SuperMax Tools: Singular Focus on Woodworking’s Most Tedious Task

SuperMax Tools: Singular Focus on Woodworking’s Most Tedious Task

There are a lot of joys that come with woodworking, but most will agree that sanding sure isn’t one of them. The best part of this repetitive, dusty and labor-intensive process is finishing it — especially if you are doing it all manually. Gary Green, founder of Performax sanders, knew the drudgery of sanding full well as a woodworker back in the mid-1980s. But, at that time, if you didn’t like to sand by hand or with a power sander, the only other option was to invest in a wide belt sander — and Green didn’t have room for one of those in his garage shop. So, he developed a rig that fit on his radial arm saw to sand for him, and with that, Green ushered in the age of wide drum sanders.


Performax Sanders built a reputation in the woodworking industry for quality sanding solutions. Then, in the late 1990s, JET Tools bought the entire Performax line from Gary and his wife, Donna, and hired Bill Schroeder to be general manager of Performax products. After a few years of manufacturing sanders in Tennessee, however, JET’s parent company, WMH Tool Group, decided to move production to Taiwan. But, the Taiwanese manufacturers were unable to fulfill JET’s need for larger sanders at the time, so WMH decided to put the rights to its closed-end sanders up for sale.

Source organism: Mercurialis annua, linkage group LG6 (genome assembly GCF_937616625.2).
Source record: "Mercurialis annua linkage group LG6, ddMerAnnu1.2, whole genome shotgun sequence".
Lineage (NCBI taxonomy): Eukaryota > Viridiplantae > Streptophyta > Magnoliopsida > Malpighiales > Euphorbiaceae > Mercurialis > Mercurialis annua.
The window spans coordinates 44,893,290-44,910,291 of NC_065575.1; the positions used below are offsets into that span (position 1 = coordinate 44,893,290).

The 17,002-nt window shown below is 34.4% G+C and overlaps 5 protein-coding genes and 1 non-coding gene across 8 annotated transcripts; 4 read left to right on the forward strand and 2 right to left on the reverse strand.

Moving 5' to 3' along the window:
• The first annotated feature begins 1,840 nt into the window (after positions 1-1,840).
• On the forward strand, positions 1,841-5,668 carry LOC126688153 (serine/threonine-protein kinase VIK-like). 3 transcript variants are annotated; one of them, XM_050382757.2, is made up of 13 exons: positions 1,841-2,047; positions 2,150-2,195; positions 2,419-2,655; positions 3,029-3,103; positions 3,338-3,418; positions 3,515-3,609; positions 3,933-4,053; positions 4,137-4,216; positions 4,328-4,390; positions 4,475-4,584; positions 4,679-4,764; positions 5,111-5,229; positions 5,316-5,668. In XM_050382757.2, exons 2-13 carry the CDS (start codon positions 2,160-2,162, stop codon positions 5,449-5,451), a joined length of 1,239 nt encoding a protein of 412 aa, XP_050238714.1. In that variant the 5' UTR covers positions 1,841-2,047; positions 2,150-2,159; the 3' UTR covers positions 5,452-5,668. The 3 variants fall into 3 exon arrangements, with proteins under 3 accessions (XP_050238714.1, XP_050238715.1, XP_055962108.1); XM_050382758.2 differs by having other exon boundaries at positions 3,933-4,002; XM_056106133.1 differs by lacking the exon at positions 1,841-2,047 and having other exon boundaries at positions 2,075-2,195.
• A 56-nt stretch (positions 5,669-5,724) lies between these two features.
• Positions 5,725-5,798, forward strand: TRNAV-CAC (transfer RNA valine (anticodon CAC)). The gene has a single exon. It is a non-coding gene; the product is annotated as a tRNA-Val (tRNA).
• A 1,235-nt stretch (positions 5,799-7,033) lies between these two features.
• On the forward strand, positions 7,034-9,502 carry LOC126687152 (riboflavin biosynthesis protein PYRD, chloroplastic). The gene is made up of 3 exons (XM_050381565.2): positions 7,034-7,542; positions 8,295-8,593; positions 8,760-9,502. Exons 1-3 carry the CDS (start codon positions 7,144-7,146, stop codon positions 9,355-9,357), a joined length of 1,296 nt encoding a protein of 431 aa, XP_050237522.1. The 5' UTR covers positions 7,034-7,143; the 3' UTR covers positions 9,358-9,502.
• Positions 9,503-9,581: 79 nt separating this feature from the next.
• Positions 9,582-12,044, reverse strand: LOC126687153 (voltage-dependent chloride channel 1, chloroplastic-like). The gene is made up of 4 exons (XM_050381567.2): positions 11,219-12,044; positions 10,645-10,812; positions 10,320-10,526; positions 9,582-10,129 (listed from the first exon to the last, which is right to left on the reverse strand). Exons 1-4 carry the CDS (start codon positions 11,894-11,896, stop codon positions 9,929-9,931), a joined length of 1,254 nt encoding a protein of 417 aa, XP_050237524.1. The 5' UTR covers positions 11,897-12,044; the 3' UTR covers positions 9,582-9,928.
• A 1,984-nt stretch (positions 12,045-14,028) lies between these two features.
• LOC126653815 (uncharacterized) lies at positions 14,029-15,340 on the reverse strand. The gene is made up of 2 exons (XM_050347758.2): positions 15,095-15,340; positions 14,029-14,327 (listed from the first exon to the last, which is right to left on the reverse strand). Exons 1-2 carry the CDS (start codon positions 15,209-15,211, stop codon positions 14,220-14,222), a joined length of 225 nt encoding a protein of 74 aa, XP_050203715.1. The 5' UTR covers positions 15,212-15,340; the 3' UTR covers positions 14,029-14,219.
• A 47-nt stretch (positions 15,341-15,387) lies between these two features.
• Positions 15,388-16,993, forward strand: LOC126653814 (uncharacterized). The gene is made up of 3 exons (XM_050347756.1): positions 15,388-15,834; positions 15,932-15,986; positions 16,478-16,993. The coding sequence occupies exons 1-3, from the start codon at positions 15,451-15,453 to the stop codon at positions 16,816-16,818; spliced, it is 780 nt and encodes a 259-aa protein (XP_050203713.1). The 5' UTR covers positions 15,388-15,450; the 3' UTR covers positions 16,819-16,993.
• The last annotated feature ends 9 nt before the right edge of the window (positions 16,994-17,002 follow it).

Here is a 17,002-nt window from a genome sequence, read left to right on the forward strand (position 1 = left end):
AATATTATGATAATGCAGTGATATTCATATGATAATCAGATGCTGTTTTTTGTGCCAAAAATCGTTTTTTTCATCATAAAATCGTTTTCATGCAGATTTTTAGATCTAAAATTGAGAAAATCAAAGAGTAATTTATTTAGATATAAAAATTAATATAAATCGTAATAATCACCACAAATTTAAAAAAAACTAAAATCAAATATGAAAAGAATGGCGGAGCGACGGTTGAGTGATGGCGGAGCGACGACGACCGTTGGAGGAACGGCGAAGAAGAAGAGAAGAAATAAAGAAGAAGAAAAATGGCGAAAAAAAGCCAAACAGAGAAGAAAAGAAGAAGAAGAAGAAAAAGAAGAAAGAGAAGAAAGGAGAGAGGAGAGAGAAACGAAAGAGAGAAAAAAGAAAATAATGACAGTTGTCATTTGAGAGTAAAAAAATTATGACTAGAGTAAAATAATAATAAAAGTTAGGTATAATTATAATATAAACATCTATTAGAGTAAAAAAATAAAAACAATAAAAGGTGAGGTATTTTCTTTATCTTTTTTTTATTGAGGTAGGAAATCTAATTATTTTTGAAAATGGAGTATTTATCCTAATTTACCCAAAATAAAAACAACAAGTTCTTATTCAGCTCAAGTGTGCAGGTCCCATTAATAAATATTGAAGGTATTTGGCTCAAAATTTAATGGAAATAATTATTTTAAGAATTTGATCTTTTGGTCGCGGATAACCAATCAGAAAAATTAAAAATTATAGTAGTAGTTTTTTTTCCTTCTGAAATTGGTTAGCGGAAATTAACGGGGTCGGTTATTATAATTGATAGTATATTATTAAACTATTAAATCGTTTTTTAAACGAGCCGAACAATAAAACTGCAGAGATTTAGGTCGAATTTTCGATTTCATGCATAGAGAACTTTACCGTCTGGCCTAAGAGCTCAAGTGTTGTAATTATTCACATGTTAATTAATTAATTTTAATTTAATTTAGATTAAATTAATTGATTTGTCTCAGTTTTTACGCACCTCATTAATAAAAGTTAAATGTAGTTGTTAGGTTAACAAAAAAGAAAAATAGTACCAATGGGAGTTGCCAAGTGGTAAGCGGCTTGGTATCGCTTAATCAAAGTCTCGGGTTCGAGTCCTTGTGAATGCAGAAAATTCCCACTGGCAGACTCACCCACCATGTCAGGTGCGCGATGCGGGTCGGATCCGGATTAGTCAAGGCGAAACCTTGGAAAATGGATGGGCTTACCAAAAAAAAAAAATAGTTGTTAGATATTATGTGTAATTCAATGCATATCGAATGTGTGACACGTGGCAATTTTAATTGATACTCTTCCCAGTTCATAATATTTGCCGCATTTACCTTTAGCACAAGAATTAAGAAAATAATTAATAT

Schroeder saw this as an opportunity to strike out on his own and take drum sanding even further by starting a new company: SuperMax Tools. “Bill went to JET and offered to buy the rights to the products instead of discontinuing the models,” recounts Hanna Schroeder, SuperMax’s marketing manager. “He purchased excess inventory from WMH in 2005, and he recruited Warren Weber and several of his old employees and coworkers from his Performax/JET days to work for him.”


True to his vision, Schroeder has broadened the capabilities of drum sanding, as well as added new models, since the company’s inception almost a decade ago. “In the beginning of our company, we developed more brush heads for the line of SuperBrush sanders, expanding the applications they could be used for,” Hannah explains. “We’ve added a double-headed SuperBrush to our product line, too, to answer industry and production demands.”


Over the years, the St. Paul, Minnesota-based company has grown its product line to include nine variations of drum and drum/brush combination machines, plus three versions of single and double-brush dedicated machines in several widths, as well as wide belt sanders. It’s an ambitious range of products from a company that has just 10 employees. Within SuperMax’s 13,000-sq.-ft. facility, they do some assembly, technical service, sales, marketing, and distribution of both machines and repair parts.


One of the company’s significant milestones happened four years ago when it launched its first open-end drum sander — the 19-38 model. Schroeder says the machine is the ideal solution for a small-shop setting, both in terms of its sanding capabilities and the improvements it features in materials and functionality over other comparable drum sanders. Among them, the machine will sand up to 19-in.-wide panels in a single pass, or up to 38 inches in two passes. It includes a wider conveyor table for added support, more space for access to the abrasive system and a “fast lever” to adjust the table for wider stock. The 19-38 sells for $1,399.